In 1985, "Pretty in Pink" producer Lauren Shuler proclaimed Iona, owner of TRAX and elder confidant to Andie, as "one of the most unique characters ever written, and ever put onto the screen." Tracey Ullman was eyed for the role, but Annie Potts booked it as director Deutch told The News Tribune she possessed "a shoulder big enough for all the world to cry on." That talent was seen by her castmates, as Ringwald said, "she had that sort of fun mentor, big sister quality," and Cryer noted that her good humor created an atmosphere where they "couldn't get through the takes."

In a four-decade career, Potts has proven to be a stellar performer in both comedies and dramas, shining bright in "Ghostbusters," "Designing Women," "Toy Story," and more recently on "Young Sheldon." But for Potts, Iona remains one of her favorites, admitting that "one of the reasons I fell in love with this character was because it was so frighteningly like me." She described Iona as "always in transition... thrown herself into every trend and idea, morality, religion, sexuality, dress code, whatever it is, she's done it all."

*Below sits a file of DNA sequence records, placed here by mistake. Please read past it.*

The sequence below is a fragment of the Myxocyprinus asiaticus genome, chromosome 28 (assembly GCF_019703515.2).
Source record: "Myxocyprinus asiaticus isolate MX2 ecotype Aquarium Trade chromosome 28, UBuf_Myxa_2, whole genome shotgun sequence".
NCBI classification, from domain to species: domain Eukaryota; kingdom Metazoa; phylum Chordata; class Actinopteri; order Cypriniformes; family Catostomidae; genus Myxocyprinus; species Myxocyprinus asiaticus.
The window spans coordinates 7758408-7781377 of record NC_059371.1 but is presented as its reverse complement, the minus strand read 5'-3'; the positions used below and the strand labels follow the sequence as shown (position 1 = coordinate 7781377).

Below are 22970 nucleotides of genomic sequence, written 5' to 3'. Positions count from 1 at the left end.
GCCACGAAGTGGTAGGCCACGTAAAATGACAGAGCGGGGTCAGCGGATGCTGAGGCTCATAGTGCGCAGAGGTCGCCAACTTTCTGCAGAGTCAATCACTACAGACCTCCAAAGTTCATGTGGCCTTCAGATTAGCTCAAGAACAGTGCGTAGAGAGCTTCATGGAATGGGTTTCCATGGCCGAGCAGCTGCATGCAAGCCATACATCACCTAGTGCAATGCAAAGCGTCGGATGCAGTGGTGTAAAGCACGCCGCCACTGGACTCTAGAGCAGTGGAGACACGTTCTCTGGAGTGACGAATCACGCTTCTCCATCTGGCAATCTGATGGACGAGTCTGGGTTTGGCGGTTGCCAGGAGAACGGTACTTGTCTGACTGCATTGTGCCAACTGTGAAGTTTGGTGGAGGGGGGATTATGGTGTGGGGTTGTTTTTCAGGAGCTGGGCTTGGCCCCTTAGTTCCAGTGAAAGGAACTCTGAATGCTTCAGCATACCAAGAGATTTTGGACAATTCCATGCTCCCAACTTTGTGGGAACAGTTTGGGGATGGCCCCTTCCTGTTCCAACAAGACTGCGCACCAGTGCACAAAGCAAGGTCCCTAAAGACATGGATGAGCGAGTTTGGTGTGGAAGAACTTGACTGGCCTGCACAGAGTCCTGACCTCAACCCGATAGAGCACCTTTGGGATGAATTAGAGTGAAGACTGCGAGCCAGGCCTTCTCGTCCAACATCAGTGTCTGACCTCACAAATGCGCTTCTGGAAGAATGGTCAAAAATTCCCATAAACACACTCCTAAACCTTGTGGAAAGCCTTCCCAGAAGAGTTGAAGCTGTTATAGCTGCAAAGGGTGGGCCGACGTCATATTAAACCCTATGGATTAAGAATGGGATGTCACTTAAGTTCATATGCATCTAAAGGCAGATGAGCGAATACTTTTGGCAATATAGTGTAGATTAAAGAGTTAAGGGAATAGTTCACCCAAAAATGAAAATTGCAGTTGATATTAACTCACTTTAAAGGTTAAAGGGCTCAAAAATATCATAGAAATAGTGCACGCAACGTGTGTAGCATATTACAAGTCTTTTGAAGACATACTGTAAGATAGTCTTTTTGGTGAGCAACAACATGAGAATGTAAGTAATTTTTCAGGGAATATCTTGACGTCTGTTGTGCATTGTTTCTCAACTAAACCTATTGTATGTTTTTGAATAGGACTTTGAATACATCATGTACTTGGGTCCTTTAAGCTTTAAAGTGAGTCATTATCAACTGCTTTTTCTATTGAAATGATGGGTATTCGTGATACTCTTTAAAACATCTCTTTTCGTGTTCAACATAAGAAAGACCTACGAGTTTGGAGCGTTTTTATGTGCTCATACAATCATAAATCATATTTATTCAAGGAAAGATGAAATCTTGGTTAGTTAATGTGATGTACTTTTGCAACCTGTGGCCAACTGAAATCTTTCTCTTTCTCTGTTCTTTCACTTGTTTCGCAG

Potts has also crossed paths again with many "Pretty in Pink" costars. She played Jon Cryer's ex-mother-in-law on "Two and a Half Men," co-starred with Kate Vernon in "Who Abandoned Who?," made a brief appearance on the James Spader series "Boston Legal," and had some of her "Young Sheldon" episodes directed by Howard Deutch.

James Spader (Steff McKee)

Typecasting is something James Spader understands well, relaying to The Irish Times in 1996 that "people have grouped together some of my roles as if they're all the same even though I was a high school student in 'Pretty in Pink,' a corporate lawyer in 'Wall Street' and a drug dealer and a pimp in 'Less Than Zero.' Anyhow, I love playing bad guys."